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Irritable bowel syndrome symptoms in axial spondyloarthritis more common than among healthy controls: is it an overlooked comorbidity?
  1. Johan Karlsson Wallman1,2,
  2. Elisabeth Mogard1,2,
  3. Jan Marsal3,4,
  4. Kristofer Andréasson1,2,
  5. Anna Jöud5,
  6. Mats Geijer6,7,
  7. Lars Erik Kristensen8,
  8. Elisabet Lindqvist1,2,
  9. Tor Olofsson1,2
  1. 1 Department of Clinical Sciences Lund, Rheumatology, Lund University, Lund, Sweden
  2. 2 Department of Rheumatology, Skåne University Hospital Lund, Lund, Sweden
  3. 3 Department of Clinical Sciences Lund, Gastroenterology, Lund University, Lund, Sweden
  4. 4 Department of Gastroenterology, Skåne University Hospital Lund, Lund, Sweden
  5. 5 Department of Laboratory Medicine, Division of Occupational and Environmental Medicine, Lund University, Lund, Sweden
  6. 6 Department of Radiology, Sahlgrenska University Hospital, Region Västra Götaland and Department of Radiology, Institute of Clinical Sciences, University of Gothenburg, Sahlgrenska Academy, Gothenburg, Sweden
  7. 7 Department of Clinical Sciences Lund, Diagnostic Radiology, Lund University, Lund, Sweden
  8. 8 Department of Rheumatology, Copenhagen University Hospital, Frederiksberg and Bispebjerg, Parker Institute, Copenhagen, Denmark
  1. Correspondence to Dr Johan Karlsson Wallman, Department of Rheumatology, Skåne University Hospital Lund, Lund 22185, Sweden; johan.81.karlsson{at}

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The link between spondyloarthritis and inflammatory bowel disease (IBD) is well-established, with 5%–10% of patients with axial spondyloarthritis (axSpA) having concurrent IBD. Beyond that, ~50%–60% display microscopic gut inflammation,1 and faecal calprotectin (F-calprotectin) is elevated,2 although neither of these findings have been clearly linked to gut symptoms.1 2 Nevertheless, >50% of patients with ankylosing spondylitis (AS) report frequent gut pain/diarrhoea.3 This calls for investigating other potential causes, including irritable bowel syndrome (IBS), for which data in axSpA remain sparse. IBS (general population prevalence ~11%4) is thought to arise through mechanisms similar to fibromyalgia, common in axSpA (affecting up to 25% versus ~2% in the general population).

We aimed to compare the prevalence of gut symptoms meeting ROME III criteria for IBS between patients with axSpA and healthy controls.5 Hence, 182 consecutive patients with well-characterised axSpA without known IBD from the population-based SPARTAKUS study,2 and 50 controls, frequency-matched for sex/age, without rheumatic disease or IBD, were included (online supplementary table S1). For SPARTAKUS protocol/classification algorithm details, see online supplementary file 1.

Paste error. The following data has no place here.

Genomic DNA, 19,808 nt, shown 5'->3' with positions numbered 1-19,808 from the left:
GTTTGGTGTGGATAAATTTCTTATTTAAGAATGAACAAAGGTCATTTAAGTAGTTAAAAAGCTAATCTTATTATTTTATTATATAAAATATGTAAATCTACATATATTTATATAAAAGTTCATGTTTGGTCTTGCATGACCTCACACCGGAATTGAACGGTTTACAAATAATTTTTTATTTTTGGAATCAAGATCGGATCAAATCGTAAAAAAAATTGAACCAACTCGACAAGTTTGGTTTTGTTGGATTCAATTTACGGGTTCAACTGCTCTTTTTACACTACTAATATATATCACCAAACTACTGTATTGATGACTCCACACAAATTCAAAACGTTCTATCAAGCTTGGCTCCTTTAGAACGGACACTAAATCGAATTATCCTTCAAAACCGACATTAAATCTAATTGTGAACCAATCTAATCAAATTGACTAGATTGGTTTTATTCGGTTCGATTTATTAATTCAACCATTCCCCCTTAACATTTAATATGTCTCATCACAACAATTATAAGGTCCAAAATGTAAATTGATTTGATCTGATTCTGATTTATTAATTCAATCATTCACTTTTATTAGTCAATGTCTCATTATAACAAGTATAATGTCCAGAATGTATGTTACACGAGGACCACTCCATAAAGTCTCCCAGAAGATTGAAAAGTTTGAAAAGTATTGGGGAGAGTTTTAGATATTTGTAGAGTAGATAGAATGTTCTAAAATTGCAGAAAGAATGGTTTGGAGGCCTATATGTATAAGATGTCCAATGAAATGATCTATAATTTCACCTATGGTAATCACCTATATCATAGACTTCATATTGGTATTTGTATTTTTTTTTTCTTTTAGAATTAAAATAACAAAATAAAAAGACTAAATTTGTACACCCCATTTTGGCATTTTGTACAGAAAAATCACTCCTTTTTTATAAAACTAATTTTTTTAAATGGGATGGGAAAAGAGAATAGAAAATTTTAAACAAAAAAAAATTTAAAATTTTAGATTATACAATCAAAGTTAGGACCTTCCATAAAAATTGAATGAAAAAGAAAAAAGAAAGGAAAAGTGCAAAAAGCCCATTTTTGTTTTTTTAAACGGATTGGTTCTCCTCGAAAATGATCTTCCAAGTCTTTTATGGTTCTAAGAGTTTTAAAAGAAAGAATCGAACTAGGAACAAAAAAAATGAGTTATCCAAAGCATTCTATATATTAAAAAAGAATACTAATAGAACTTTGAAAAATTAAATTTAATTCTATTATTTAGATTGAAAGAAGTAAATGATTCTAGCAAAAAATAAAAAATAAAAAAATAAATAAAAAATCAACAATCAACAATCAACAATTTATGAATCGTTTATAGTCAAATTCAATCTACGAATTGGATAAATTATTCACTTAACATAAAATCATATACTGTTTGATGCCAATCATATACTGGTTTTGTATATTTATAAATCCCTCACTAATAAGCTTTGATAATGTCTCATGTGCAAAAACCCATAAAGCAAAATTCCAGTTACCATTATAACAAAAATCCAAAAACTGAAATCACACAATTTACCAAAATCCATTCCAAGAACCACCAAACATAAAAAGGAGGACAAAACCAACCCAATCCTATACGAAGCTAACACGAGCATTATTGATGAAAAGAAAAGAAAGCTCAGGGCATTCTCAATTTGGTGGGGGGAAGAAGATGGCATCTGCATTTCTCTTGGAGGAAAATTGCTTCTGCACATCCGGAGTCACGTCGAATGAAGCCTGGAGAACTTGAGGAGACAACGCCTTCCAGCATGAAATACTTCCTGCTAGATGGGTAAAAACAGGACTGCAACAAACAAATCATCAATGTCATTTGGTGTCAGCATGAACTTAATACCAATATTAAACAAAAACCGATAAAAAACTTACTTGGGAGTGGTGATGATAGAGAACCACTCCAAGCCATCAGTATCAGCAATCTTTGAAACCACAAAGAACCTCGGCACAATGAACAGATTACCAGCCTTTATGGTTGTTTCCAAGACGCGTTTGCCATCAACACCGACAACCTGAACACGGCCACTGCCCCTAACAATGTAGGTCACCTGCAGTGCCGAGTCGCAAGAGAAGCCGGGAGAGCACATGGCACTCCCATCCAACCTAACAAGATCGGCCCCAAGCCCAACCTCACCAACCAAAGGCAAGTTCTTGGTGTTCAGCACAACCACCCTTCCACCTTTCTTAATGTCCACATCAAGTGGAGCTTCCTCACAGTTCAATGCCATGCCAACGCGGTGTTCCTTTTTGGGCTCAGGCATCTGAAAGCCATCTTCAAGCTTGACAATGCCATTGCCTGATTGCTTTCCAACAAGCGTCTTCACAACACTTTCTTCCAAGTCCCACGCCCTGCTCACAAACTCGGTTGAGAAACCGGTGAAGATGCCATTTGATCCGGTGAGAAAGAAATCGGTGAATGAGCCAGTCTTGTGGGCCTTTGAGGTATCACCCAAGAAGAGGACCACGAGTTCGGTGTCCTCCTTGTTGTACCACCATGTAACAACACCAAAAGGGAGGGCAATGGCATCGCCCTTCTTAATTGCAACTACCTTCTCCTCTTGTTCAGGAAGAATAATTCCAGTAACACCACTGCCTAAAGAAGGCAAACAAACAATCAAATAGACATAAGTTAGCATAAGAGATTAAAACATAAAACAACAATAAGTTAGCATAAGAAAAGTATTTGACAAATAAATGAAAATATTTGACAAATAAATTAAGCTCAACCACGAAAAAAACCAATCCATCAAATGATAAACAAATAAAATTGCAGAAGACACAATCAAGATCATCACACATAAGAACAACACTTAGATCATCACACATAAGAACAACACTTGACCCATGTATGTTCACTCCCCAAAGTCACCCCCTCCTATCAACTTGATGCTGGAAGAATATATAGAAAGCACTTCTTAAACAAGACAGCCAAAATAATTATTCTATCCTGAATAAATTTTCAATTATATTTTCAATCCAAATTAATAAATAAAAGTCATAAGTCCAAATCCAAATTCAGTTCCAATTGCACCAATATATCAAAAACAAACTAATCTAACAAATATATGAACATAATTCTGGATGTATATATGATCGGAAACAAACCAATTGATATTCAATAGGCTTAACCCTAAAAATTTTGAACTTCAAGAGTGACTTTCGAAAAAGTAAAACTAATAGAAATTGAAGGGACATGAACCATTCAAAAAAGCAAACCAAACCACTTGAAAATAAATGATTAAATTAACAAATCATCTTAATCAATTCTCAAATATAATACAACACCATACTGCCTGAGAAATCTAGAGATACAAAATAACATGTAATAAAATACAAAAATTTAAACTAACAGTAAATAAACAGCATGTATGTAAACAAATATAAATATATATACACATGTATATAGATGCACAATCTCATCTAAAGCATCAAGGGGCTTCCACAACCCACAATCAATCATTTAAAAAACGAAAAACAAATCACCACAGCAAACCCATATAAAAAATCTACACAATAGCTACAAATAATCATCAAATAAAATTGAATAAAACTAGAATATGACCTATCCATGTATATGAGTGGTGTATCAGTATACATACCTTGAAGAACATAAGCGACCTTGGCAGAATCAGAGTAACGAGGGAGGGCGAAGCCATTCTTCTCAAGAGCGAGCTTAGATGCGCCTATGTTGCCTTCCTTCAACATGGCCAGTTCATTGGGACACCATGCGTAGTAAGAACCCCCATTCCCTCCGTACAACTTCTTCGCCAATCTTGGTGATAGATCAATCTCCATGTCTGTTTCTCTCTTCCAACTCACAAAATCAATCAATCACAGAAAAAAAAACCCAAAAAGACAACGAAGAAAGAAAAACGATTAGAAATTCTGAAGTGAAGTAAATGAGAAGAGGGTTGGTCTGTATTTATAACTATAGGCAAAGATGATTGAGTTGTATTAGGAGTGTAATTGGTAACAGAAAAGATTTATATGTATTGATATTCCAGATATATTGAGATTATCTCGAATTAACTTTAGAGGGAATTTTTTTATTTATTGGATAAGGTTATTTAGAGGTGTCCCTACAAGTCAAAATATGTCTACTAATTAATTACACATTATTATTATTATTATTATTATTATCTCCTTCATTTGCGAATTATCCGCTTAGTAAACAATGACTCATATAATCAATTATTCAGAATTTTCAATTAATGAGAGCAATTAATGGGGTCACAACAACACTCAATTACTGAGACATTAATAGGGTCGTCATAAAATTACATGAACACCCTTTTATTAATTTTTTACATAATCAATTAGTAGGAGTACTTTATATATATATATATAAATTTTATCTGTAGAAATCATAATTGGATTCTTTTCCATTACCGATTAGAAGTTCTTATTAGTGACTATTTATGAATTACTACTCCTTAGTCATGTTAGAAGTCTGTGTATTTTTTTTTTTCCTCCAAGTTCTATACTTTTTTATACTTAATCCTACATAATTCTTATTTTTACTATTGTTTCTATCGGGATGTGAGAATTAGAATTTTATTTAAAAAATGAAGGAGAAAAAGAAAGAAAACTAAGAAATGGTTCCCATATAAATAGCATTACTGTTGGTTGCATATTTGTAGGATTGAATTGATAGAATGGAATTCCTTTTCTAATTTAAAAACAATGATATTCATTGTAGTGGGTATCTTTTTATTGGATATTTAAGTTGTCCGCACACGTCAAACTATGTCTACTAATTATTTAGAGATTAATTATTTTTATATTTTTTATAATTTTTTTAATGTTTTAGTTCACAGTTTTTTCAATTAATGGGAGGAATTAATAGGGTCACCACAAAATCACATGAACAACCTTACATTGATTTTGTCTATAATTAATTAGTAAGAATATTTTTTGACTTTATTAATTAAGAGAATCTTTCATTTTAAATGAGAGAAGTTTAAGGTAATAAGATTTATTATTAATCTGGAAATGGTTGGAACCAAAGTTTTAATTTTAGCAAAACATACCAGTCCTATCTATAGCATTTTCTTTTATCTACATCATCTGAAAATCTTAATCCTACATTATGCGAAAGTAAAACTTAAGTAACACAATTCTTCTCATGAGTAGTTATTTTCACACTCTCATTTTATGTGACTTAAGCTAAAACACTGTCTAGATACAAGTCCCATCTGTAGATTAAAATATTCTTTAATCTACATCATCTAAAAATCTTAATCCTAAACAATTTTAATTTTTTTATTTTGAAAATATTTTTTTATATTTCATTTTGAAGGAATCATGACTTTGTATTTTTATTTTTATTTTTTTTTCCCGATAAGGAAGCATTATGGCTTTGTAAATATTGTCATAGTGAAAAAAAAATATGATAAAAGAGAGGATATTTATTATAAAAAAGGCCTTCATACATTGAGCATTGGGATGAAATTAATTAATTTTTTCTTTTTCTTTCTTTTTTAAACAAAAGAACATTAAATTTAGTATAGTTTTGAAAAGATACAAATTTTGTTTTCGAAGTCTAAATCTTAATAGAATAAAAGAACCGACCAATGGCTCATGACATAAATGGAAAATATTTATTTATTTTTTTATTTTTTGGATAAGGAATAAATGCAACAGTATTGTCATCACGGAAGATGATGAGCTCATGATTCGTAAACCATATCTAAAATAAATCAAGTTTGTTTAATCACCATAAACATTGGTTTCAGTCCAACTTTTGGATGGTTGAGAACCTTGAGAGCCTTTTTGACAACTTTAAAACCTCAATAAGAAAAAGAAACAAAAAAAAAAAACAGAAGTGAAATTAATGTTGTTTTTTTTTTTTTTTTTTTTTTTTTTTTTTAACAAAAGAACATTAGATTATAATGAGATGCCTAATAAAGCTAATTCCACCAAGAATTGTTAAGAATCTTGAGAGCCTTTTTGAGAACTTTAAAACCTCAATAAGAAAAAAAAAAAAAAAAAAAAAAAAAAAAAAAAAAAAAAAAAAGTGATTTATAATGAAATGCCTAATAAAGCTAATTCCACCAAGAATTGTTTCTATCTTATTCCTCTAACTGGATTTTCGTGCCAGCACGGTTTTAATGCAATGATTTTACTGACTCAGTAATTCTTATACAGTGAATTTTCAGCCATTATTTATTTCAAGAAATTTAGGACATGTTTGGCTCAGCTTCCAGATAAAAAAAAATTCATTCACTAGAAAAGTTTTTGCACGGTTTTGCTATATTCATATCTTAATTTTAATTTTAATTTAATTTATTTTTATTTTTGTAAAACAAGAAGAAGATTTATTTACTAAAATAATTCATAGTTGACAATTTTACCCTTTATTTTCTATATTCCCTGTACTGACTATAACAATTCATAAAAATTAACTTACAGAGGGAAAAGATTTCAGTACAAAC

Supplemental material


We found that gut symptoms meeting IBS criteria were significantly more frequent among patients with axSpA (30%) than controls (16%; OR: 2.5 (95% CI 1.1 to 5.7); p=0.036) by sex/age-adjusted logistic regression (figure 1A). Additional adjustments for F-calprotectin levels and non-steroidal anti-inflammatory drug (NSAID)-use, respectively, as well as excluding patients/controls reporting ‘alarm symptoms’ (frequent bloody/black stools; unexplained weight-loss), yielded similar OR-estimates for the patients/controls difference (online supplementary file 1).

Figure 1

Proportions of patients with axSpA and controls reporting gut symptoms …

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  • Handling editor Josef S Smolen

  • Contributors TO and JKW participated in study design, acquisition of data, analysis and interpretation of data and draft and revision of the manuscript. EM and EL participated in study design, acquisition and interpretation of data and revision of the manuscript. JM, KA, AJ, MG and LEK participated in study design, interpretation of data and revision of the manuscript. All authors read and approved the final manuscript.

  • Funding This study was supported by unrestricted grants from Skåne University Hospital, the Swedish Rheumatism Association, the Anna-Greta Crafoord Foundation, the Kock Foundation and the Lundgren Foundation. Funding from the Faculty of Medicine, Lund University, contributed to financing EM’s research time. Funding from the Hedlund Foundation and the Österlund Foundation contributed to financing JM’s research time. Grants to researchers in public healthcare from the Swedish government (ALF) contributed to financing JKW’s, JM’s, KA’s and TO’s research time.

  • Disclaimer The sponsors had no role in study design, data collection, data analysis, data interpretation or writing of the report.

  • Competing interests JKW has received consultancy fees from AbbVie, Celgene, Eli Lilly, Novartis and UCB Pharma (unrelated to the present work). JM has received investigator-initiated study funding from AbbVie, Ferring, Pfizer and Takeda and has served as a speaker, a consultant and/or an advisory board member for AbbVie, Ferring, Janssen-Cilag, Svar/EuroDiagnostica, Takeda and Tillotts (unrelated to the present work). MG has received consultancy fees from AbbVie, Novartis and Pfizer (unrelated to the present work). LEK has received consultancy and speaker’s bureau fees from AbbVie, Amgen, Biogen, Bristol-Myers Squibb (BMS), Celgene, Eli Lilly, Janssen Pharmaceuticals, Merck, Sharp & Dohme (MSD), Novartis, Pfizer, Roche, Sanofi and UCB Pharma (unrelated to the present work). Remaining authors report no competing interests.

  • Patient consent for publication Not required.

  • Ethics approval Ethical approval for the SPARTAKUS study has been granted by the Regional Ethics Committee in Lund, Sweden (Dnr. 2015/436 with amendment Dnr. 2018/238). Oral and written informed consent was granted by all patients and controls before entry in the study.

  • Provenance and peer review Not commissioned; externally peer reviewed.